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The Gift of Suffering?

Suffering is something that people complain about far and wide. As a Catholic, however, I have heard people speak about the gift of suffering. Those people look at me, a faithful, joyful, uncomplaining person crippled and crumpled in my wheelchair, and they believe that I have been given this gift by God. I am a believing and practicing Catholic, through and through, but I don’t believe what those well-meaning, goodhearted people seem to believe.

I don’t believe in the gift of suffering.

I believe in the gift of life.

I believe profoundly and unconditionally in the absolute and terribly beautiful gift of life.

Life naturally includes limitations, imperfections, and hardships — life naturally includes suffering. Everyone who has received the gift of life will suffer at one time or another, or even chronically.

But we don’t look a gift horse in the mouth, do we?

© 2019 Christina Chase

Photo by Plush Design Studio on Unsplash

Christina Chase View All

Although crippled by disease, I'm fully alive in love. I write about the terrible beauty and sacred wonder of life, while living with physical disability and severe dependency. A revert to the Catholic faith through atheism, I'm not afraid to ask life's big questions. I explore what it means to be fully human through my weekly blog and have written a book: It's Good to Be Here, published by Sophia Institute Press.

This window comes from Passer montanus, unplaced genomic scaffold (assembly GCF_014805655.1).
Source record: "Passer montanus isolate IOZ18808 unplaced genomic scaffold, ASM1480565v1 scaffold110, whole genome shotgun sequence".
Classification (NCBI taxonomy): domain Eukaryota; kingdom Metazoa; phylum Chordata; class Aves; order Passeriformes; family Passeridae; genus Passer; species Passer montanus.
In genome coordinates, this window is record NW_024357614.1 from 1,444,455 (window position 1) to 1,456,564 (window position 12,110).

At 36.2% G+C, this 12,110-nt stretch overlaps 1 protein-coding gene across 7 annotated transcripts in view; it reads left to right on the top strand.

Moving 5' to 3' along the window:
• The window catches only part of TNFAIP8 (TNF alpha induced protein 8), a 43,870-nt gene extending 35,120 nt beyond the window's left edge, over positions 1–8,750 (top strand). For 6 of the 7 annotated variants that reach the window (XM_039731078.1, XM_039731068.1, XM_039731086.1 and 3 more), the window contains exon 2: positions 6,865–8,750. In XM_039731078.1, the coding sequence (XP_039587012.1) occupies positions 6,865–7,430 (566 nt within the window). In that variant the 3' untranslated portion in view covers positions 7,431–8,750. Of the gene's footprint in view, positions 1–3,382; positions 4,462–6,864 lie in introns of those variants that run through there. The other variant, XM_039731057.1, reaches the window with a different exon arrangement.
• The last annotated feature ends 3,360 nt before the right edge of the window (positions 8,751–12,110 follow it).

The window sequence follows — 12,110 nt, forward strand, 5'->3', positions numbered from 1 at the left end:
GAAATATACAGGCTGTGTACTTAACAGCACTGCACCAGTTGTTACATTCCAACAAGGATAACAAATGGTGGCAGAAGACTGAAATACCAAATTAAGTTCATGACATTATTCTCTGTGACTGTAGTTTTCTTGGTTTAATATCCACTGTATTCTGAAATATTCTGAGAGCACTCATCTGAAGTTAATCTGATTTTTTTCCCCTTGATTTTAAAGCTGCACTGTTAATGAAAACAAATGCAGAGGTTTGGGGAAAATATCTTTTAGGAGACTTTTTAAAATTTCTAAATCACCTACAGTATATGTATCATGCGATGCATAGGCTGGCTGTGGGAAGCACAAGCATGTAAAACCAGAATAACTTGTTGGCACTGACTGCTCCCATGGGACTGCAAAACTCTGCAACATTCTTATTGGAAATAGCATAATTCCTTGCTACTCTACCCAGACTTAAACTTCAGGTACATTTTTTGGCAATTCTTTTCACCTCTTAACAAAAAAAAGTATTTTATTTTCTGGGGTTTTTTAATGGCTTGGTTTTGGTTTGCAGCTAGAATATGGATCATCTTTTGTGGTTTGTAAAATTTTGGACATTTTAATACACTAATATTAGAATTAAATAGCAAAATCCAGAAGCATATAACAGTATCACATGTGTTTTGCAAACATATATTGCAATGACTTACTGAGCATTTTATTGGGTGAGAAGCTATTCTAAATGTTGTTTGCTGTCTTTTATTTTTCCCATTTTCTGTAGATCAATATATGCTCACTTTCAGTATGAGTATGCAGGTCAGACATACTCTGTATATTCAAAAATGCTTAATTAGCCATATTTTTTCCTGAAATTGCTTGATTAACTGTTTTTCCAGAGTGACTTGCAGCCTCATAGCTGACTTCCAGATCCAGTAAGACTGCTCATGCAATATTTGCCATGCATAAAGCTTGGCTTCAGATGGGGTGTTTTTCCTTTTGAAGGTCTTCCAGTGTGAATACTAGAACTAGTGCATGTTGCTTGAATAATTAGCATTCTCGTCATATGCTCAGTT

9 thoughts on “The Gift of Suffering? Leave a comment

  1. Interesting point of view on suffering. What would you say to St. Maria Faustina who said, “Suffering is a great grace; through suffering the soul becomes like the Saviour; in suffering love becomes crystallised; the greater the suffering, the purer the love (57)”


    • Thank you for reflecting with me and broadening the conversation! I understand how “love becomes crystallized” in suffering. Suffering in and of itself, however, has no value independent of love. And just because you suffer, doesn’t mean you love.

      In my own experience of physical suffering, I know that suffering can cause a person to be selfish, self-centered, desperately demanding relief so badly that she does not care about anyone else. That isn’t love. It’s not what God wants, of course. God made us for love. And when we truly love someone, then we are willing to suffer for the good of the other. Christ is the incarnation of that love, divine love. People who lovingly give of themselves and make great sacrifices to care for those who are suffering (who suffer in order to relieve suffering) take part in divine love through their sacrifices (“the soul becomes like the Savior”). They choose love, whatever the cost. The greater the cost (the suffering) that is endured lovingly, the more that all of us can see Christ in the love.